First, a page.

The American Cleaning Institute (ACI)

The Chemistry of Cleaning

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Surfactant causing water bead to spread out
Surfactants (yellow) cause water to lose surface tension, which is what keeps water separate from other materials

Have you ever seen a bead of water sitting on a surface? This is because water has a property called surface tension. This tension causes water to form a bead on the surface of things like glass or fabric. You can see surface tension at work by placing a drop of water onto a counter top. The drop will hold its shape and will not spread.

In order to clean the dirt on our clothes, the water needs to be able to reach the surface. Water is able to get to the surface if surface tension is reduced. To do this, we use a group of chemicals called surface active agents, or surfactants.

Surfactants change how water behaves. When a surfactant is added, the surface tension is reduced. Now water can spread out and wet the surface (e.g., clothes, dishes, counter tops) we are trying to clean. 

Now let’s look at what happens on the surface. 

Like a magnet has two ends, one end of the surfactant is attracted to water molecules while the other is repelled.
Like a magnet has two ends, one end of the surfactant is attracted to water molecules while the other is repelled.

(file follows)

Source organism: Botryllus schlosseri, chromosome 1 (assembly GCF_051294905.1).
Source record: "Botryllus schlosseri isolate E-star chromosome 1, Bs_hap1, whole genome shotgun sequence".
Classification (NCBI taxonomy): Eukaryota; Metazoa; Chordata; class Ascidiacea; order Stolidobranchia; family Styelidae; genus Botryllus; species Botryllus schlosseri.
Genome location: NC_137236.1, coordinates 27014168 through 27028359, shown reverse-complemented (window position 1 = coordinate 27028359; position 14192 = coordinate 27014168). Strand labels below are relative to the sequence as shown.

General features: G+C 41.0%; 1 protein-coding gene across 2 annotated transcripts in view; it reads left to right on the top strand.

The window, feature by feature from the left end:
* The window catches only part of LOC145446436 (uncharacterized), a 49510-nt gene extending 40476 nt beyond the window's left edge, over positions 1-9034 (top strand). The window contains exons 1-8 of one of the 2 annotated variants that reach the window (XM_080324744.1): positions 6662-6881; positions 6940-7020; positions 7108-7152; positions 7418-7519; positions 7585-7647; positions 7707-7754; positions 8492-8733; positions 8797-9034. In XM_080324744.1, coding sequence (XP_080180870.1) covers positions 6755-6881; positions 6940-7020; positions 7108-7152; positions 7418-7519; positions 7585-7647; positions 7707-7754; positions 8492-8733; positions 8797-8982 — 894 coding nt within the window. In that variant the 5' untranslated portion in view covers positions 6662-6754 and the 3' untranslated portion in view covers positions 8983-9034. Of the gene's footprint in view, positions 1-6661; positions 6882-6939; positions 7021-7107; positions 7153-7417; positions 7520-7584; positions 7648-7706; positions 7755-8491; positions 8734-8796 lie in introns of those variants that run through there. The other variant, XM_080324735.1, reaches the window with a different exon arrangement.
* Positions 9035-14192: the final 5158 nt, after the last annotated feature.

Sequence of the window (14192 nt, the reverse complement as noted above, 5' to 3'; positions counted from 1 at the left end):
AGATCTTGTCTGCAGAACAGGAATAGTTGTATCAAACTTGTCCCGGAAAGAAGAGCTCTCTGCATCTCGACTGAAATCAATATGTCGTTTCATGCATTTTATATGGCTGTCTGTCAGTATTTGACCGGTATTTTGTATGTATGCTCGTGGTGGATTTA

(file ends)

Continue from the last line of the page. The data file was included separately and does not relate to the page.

Every surfactant has two ends. One end wants to be in water and the other does not. 

The water-fearing end is known as the hydrophobic end. Hydrophobic comes from two Greek roots, hydro- (meaning water) and -phobia (meaning fearing). Have you heard the phrase “oil and water don’t mix?” This is important here! 

The water-fearing end of the surfactant is made up of hydrocarbon chains. A hydrocarbon is a molecule that is made of hydrogen and carbon. The chains love oil and grease and will try to stay away from water.

The water-loving end is known as the hydrophilic end. We learned hydro- is a Greek root meaning ‘water’. So, if -phobic means ‘fearing’, then -philic means loving. The water-loving end of the chemical is attracted to water.

How these two ends interact with soil and water is the secret to how a surfactant works. 

How Surfactants Clean

Micelle forming and removing dirt

Once the surfactant is added to water, the water-fearing ends try to stay away from the water. They do this by organizing into the shape of a sphere with the water-loving ends on the outside and the water-fearing ends protected on the inside. This spherical shape of surfactants is called a micelle.

Soap mixing with oil under a microscope
Soap mixing with oil under a microscope, forming micelles.

The micelle is important because it is what traps the soil. Remember, the inside of the micelle is hydrophobic and does not want to be near water. The soil is also hydrophobic, so it likes the environment the micelle creates.   

The attraction of the soil to the inside of the surfactant micelle helps loosen the soil from its surface. Once the soil lifts off the surface, it becomes suspended in the water in the micelle. This suspension is also known as emulsification of one liquid into another. Happy inside the micelle, the soil will not settle back onto the surface. 

Now that the soil is trapped in the micelle and the micelle is suspended in water, it is easy to wash the soil way. 

Remember the outside of our micelle loves water. So, as we rinse, the micelle floats away and we are left with a clean surface! 

Learn More About the Science of Cleaning at ExplorationClean.org